Niemann reacts after winning the Greenbrier Classic, his first PGA Tour victory. Niemann reacts after winning the Greenbrier Classic, his first PGA Tour victory.

Walking into a PGA Tour locker room at the age of 19 could be a daunting prospect for any young player. Fortunately for Niemann, he shared an agent with Sergio Garcia, one of the most respected veterans on Tour and a Masters winner, who went out of his way to help the youngster settle in.

“In the beginning I was feeling a little weird, I didn’t know where the locker room was, I didn’t know where the tee-box was, where to register, I didn’t know anything … He helped me a lot, getting in to practice rounds, getting to know more of the professional guys … I was a little bit scared of being professional but he made it feel more friendly,” Niemann explains.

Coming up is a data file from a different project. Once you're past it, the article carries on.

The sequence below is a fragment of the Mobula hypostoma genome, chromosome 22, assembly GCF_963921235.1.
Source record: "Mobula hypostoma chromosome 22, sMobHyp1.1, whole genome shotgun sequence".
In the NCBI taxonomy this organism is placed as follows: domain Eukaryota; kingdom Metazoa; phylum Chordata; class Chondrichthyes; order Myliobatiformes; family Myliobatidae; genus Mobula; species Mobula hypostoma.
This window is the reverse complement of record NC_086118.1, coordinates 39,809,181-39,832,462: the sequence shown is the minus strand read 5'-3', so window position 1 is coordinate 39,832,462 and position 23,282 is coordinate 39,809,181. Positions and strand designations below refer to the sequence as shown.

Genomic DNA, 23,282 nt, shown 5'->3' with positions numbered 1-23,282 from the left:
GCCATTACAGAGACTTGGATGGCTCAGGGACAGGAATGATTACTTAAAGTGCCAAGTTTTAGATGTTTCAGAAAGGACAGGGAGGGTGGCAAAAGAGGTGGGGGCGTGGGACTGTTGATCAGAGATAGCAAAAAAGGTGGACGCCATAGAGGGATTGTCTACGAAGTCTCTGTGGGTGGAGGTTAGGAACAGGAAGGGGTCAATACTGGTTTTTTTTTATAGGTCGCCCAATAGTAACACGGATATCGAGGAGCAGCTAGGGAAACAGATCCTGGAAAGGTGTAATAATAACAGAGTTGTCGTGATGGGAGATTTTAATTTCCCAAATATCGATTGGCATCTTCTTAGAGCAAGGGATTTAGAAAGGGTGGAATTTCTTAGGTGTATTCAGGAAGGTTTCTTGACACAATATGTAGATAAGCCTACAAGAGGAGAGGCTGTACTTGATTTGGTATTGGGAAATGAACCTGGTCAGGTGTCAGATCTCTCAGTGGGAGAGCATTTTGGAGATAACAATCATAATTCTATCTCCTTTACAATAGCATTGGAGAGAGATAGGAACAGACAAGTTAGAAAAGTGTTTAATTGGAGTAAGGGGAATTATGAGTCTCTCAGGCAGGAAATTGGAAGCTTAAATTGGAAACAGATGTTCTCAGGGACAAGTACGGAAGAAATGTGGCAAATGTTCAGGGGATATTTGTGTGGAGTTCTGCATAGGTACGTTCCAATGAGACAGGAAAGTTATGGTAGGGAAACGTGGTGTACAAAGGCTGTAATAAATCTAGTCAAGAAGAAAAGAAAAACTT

With the support of Garcia, it wasn’t long before the Chilean began to hit his stride. He earned an outstanding win in his rookie season in 2020, claiming the Greenbrier Classic by a remarkable six shots to become the youngest international winner on the PGA Tour since 1923.

With the 22-year-old now playing some of the best golf of his career, many are tipping the youngster to kick on and add to his PGA Tour win cabinet this season.

One tournament in particular this year stands out for the Chilean, who, like most of his compatriots, has an enormous sense of pride in his homeland.

Niemann poses with the trophy after winning the Greenbrier Classic.Niemann poses with the trophy after winning the Greenbrier Classic.

“The Olympics, for me being from Chile is big. I don’t think everybody in golf looks at it the same way as I do, being from a small country, it would be huge for Chile to have a golf medal

“Having the opportunity to play in the Olympics and being able to win a gold medal would be a dream come true for me and my country,” he explains.

‘Chi, chi, chi, le, le, le, viva Chile!’ is a chant that has historically been reserved for the formidable national football team. With the entire country behind him and his star continuing to rise, don’t be surprised if this becomes the soundtrack to many a PGA Tour Sunday in the future.